Many take the abduction of a group of Estonian cyclists near Zahle a few days ago and this attack as a sign that terrorist groups are back in action.Outgoing Minister Elie Marouni said it was a message, whilst Amin Gemayel, historic leader of the Phalange, said he feared the Zahle bomb was just the beginning of a new series of attacks.
AsiaNews, March 28, 2011
Muslims bully Christian minority by illegally seizing large areas of church land and beating and expelling Christian farmers from their own uncontested land. Now Muslims armed with guns occupy Lebanese church
The conflict has ancient roots, some details date as far back as the nineteenth century. So the Shiites population claims that the Maronite chapel was already a Shiite place of worship. The Maronite Patriarchate, for its part argues that the plot of land was purchased by the Maronite Church in the nineteenth century, as supported by documents such as title deeds and cadastral surveys dating to 1939. These are the facts that the Church seeks to confirm today, once and for all, with the help of the Lebanese state.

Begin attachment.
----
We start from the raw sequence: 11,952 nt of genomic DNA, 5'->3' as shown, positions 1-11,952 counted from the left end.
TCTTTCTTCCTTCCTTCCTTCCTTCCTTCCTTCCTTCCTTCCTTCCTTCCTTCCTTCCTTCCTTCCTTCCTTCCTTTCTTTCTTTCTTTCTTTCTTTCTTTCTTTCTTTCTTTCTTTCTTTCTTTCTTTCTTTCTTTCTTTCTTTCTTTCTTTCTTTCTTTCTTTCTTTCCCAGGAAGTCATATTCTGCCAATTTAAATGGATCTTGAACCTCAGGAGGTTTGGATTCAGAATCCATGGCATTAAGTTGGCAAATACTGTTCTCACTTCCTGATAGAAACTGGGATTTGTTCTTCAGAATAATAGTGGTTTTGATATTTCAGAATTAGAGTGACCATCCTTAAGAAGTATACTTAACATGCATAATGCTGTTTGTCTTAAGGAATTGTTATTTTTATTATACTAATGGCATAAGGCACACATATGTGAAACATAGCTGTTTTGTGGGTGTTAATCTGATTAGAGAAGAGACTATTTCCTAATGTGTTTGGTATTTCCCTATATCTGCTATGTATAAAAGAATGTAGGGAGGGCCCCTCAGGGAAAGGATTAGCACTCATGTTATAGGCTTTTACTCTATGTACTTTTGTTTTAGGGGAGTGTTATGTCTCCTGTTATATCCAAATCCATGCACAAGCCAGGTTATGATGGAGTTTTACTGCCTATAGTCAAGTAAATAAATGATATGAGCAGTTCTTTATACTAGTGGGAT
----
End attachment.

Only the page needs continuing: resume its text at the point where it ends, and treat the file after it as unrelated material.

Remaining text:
The use of threats by the Shiite population of Lassa has awakened feelings of confessional hostility in Maronite environments. Nurtured by certain personalities this anger has begun to manifest itself. To avoid exacerbating these feelings the patriarchate of Bkerke called a meeting involving all parties concerned, including representatives of Hezbollah and the Amal Shiite movement. The patriarch chaired the meeting, which was also attended by representatives of the police and army. Closing the meeting, and confirming his original direction, the Patriarchate has appointed a commission to resolve the legal problem, expressing the desire to confine the issue to a strictly legal framework and avoid any political and confessional drift.
Legal documents show that the land belongs to the Maronite Church in the village where a Shiite majority and a Maronite minority coexist in about 3.6 million square meters, divided into 95 plots. The plots were registered in 1939. Over 80 cases of trespassing on land belonging to the Maronite Church have been registered, in the form of illegal construction or unauthorised agricultural use. Most buildings were built at the beginning of this century, thanks to the mayor's illegal authorization of the village and with the passive complicity of the local police, responsible for repressing violations of construction law.